- The Sand Dunes of Namib Desert, Namibia
- Life in the Namib Desert, Namibia
From the Carunjamba River in Angola south to the Olifants River in Western Cape, South Africa, the Namib desert extends for more than 1,200 kilometres.
It is along the Atlantic shores of Angola, Namibia and South Africa.
When it comes to wildlife, this is a truly remarkable area to see from above, below, and even from the saddle.
The Namib Desert’s Sand Dunes
There are some of the largest sand dunes on Earth in the Namib Desert, the oldest desert on Earth.
The “Big Daddy” dune is 325 metres high, whereas Dune 7 is 383 metres high. Iron oxide particles give the sand in several of the dunes a deep reddish hue.
In terms of size, the Namib Desert sand dunes are second only to China’s Badain Jaran Desert dunes, which reach heights of up to 300 metres (980 ft) and cover 32 kilometres (20 miles) in length.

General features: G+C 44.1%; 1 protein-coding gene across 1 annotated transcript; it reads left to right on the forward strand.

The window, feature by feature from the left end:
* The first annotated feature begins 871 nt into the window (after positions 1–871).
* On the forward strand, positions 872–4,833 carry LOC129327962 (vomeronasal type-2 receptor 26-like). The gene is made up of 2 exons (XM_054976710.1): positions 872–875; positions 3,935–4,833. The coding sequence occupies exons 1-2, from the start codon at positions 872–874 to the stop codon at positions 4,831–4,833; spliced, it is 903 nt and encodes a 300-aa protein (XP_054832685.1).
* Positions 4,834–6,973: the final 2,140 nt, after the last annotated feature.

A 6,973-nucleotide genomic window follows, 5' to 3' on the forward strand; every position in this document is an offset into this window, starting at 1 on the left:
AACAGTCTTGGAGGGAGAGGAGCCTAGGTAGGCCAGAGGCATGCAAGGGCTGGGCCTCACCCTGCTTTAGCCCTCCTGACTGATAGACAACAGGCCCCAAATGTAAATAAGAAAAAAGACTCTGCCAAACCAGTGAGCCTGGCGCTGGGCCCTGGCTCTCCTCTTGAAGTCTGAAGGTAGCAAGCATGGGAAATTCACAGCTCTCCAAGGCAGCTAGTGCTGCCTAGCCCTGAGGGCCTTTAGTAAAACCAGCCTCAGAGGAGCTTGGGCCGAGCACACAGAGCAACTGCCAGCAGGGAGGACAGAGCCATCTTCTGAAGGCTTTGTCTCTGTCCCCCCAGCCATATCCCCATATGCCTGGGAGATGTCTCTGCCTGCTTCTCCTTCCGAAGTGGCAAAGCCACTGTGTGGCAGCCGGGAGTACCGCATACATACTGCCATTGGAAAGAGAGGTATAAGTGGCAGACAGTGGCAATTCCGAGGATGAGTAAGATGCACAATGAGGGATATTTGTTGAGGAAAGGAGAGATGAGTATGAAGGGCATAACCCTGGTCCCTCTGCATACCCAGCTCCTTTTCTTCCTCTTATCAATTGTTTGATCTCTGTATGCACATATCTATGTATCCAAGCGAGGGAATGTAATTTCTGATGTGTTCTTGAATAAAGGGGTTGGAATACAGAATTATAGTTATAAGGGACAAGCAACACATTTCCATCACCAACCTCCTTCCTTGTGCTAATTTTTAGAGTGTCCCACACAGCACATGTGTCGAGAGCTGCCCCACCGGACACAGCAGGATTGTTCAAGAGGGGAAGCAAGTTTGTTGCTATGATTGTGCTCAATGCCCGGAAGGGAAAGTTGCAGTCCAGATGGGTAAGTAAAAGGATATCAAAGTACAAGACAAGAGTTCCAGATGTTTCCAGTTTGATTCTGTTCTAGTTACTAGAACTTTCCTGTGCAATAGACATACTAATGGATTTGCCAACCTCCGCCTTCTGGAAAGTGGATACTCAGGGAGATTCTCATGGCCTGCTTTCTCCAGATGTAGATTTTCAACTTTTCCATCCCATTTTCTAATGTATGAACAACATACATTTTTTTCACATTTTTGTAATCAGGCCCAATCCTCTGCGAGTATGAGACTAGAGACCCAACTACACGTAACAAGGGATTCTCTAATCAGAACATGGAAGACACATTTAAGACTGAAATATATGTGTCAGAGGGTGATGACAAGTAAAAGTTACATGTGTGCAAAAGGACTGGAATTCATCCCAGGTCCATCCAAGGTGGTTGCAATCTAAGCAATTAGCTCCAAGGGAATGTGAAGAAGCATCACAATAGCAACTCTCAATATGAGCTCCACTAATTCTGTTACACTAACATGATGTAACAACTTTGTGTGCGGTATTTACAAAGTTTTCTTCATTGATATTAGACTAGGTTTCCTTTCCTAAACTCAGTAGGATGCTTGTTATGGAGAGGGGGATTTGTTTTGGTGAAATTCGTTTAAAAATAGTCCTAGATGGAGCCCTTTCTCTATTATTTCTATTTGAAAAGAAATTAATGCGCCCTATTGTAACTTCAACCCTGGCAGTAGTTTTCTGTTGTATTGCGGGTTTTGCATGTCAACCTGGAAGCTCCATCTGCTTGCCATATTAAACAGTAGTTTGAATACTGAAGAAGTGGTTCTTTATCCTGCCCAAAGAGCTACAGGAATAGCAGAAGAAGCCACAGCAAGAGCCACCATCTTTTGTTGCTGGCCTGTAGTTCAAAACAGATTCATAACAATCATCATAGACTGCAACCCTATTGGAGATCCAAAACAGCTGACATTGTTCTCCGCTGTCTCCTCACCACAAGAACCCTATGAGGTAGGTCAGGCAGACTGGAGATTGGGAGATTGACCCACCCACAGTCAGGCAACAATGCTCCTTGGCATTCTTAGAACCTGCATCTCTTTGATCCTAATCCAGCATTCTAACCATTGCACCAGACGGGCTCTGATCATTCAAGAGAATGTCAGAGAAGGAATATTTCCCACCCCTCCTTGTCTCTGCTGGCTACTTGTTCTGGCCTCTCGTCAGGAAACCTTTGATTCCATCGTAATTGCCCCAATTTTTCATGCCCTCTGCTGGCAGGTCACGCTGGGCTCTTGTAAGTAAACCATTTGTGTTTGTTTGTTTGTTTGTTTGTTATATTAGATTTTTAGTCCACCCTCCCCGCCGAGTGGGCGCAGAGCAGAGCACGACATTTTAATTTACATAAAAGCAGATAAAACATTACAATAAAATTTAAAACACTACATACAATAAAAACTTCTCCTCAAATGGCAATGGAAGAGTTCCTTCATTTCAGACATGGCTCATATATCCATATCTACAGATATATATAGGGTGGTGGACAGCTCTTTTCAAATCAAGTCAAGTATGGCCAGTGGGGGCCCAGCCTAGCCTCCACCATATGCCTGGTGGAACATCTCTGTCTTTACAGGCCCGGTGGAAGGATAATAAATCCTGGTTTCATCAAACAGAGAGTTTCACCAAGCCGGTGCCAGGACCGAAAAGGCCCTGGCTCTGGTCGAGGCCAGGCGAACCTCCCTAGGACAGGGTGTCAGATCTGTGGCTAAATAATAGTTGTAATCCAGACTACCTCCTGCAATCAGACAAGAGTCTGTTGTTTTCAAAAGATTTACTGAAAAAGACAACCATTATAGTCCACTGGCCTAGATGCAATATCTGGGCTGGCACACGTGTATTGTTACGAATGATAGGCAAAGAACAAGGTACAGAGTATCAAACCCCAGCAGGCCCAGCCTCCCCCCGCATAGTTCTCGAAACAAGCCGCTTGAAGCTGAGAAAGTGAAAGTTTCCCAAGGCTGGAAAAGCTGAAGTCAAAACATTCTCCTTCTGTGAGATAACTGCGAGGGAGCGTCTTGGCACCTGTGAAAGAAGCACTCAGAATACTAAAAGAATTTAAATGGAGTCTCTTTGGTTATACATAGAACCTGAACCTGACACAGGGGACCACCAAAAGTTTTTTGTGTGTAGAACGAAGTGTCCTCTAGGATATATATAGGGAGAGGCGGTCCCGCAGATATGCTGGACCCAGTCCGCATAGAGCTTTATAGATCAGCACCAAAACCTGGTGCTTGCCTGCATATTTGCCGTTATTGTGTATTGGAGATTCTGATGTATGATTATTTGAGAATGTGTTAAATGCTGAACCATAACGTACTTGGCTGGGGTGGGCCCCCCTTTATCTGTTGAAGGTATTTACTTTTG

Temperatures around the shore are rather constant, ranging from 9 to 20 degrees Celsius on a year-round basis.
Although temperatures inland are more variable, with highs of 45 degrees Celsius during the day and sub-zero temperatures at night.
Namib Desert is a way of life
In Namib Desert, there are just a few small villages and indigenous pastoral communities.
The Ovahimba and Obatjimba Herero, in the north, and the Topnaar Nama, in the middle.
In terms of land area, the Namib-Naukluft National Park covers a significant portion of the Namib Desert.
This makes it Africa’s largest and one of the world’s largest game reserves.
Despite the fact that the vast majority of the park is inaccessible, there are numerous well-known attractions in the desert.
The beetle is one of a number of animals that have figured out how to drink from the fog in the Namib Desert.
Condensation – tiny drops of water — is collected by these insects by tilting their backsides up and allowing the water to roll into their mouths. Fog-bathing is a term for this.
Lizards, oryx (a species of antelope), meerkats, and ostriches are among the larger animals. Desert-adapted lions and elephants can be found here as well.
It’s also worth noting that the critically endangered black rhinoceros can still be found roaming the Namib Desert.
The Namib Desert Sand Sea in Namibia, is said to be 55 million years old, making it the oldest desert in the world.